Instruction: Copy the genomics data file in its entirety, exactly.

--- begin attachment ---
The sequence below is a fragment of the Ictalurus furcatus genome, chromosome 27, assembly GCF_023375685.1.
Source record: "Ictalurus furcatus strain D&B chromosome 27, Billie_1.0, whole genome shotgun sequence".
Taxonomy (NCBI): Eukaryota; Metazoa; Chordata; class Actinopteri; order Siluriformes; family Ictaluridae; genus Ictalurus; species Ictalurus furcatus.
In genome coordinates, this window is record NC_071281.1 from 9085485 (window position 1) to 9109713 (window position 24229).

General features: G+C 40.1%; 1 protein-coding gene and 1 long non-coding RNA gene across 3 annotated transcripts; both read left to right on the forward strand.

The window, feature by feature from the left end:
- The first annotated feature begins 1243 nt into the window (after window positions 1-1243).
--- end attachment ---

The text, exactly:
The sequence below is a fragment of the Ictalurus furcatus genome, chromosome 27, assembly GCF_023375685.1.
Source record: "Ictalurus furcatus strain D&B chromosome 27, Billie_1.0, whole genome shotgun sequence".
Taxonomy (NCBI): Eukaryota; Metazoa; Chordata; class Actinopteri; order Siluriformes; family Ictaluridae; genus Ictalurus; species Ictalurus furcatus.
In genome coordinates, this window is record NC_071281.1 from 9085485 (window position 1) to 9109713 (window position 24229).

General features: G+C 40.1%; 1 protein-coding gene and 1 long non-coding RNA gene across 3 annotated transcripts; both read left to right on the forward strand.

The window, feature by feature from the left end:
- The first annotated feature begins 1243 nt into the window (after window positions 1-1243).